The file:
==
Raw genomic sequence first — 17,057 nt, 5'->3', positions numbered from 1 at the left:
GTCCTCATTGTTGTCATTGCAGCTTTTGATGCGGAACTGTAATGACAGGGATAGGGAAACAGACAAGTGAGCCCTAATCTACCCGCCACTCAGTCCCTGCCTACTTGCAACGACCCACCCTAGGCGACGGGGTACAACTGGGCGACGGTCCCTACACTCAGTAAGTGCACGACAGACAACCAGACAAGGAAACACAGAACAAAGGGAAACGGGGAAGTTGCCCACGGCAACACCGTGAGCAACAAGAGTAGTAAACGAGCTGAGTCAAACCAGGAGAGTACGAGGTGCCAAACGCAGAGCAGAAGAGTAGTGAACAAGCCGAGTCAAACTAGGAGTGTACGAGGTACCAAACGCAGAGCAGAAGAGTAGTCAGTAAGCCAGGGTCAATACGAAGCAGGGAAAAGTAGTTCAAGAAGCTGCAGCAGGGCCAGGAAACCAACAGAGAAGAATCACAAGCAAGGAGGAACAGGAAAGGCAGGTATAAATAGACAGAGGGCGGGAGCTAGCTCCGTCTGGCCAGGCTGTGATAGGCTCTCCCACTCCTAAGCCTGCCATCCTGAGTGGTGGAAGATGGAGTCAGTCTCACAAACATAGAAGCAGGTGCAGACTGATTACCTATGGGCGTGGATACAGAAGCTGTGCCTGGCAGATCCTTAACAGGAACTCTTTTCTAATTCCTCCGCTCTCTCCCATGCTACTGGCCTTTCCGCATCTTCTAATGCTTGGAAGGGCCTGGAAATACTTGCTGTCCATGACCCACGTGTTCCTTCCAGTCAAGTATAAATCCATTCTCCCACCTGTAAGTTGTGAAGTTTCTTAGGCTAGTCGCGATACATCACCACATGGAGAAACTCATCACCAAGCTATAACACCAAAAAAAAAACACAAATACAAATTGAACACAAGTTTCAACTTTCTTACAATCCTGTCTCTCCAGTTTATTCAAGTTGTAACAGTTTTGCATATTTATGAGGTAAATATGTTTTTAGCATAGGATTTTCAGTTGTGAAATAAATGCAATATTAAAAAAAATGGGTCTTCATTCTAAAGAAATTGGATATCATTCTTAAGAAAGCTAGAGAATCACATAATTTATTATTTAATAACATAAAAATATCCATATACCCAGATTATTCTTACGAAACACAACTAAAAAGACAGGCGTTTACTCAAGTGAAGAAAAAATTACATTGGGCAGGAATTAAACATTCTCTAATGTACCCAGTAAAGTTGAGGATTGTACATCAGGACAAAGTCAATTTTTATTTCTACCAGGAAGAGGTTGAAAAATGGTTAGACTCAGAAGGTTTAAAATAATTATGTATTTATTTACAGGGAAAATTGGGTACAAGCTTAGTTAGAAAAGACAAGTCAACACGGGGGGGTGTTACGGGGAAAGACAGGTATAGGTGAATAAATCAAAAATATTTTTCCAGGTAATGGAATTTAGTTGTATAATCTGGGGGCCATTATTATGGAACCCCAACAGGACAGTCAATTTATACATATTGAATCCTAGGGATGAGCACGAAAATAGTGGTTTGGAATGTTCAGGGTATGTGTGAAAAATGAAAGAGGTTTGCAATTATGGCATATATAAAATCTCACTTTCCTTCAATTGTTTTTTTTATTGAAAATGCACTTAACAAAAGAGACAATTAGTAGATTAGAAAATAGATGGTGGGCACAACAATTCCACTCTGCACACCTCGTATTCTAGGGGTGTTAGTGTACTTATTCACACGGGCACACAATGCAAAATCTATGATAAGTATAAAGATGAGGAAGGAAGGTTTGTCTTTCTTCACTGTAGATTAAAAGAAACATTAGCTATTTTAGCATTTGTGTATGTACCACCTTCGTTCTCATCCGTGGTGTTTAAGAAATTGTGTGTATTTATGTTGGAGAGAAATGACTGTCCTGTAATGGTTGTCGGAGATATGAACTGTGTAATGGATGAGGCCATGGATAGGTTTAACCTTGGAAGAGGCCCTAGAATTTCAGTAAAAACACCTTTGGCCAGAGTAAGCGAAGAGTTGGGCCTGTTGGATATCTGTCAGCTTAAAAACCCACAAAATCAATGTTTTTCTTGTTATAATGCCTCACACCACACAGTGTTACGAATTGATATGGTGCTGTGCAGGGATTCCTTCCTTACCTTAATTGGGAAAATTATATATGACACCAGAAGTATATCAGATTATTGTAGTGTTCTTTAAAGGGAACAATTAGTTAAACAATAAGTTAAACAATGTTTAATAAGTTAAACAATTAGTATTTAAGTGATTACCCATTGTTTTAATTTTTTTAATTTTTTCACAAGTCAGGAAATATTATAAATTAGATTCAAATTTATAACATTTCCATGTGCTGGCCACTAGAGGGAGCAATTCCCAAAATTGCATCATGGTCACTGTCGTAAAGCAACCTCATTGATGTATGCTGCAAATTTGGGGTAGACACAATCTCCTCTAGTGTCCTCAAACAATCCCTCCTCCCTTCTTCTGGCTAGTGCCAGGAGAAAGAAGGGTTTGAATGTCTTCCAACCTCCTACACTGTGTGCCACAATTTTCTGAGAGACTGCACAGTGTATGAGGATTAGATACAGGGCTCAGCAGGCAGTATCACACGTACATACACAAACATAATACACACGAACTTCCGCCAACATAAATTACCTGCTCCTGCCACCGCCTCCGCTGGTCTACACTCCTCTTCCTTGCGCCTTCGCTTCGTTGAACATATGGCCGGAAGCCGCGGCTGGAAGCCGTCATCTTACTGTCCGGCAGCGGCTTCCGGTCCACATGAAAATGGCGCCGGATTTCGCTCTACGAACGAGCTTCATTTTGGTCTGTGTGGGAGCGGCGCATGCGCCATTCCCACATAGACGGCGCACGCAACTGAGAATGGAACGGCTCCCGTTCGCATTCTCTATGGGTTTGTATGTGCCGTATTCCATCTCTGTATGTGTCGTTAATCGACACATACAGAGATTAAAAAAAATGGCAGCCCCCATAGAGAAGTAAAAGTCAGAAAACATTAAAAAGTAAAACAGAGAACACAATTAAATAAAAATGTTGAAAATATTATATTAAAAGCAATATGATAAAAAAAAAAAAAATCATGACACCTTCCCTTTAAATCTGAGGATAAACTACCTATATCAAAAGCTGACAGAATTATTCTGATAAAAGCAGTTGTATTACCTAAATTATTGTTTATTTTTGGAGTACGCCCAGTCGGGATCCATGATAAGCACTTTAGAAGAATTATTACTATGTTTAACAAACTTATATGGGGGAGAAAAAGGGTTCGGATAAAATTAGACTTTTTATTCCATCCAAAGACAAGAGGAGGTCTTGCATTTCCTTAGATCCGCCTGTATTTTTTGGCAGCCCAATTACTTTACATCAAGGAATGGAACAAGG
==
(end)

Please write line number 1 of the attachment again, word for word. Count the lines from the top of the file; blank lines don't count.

Raw genomic sequence first — 17,057 nt, 5'->3', positions numbered from 1 at the left: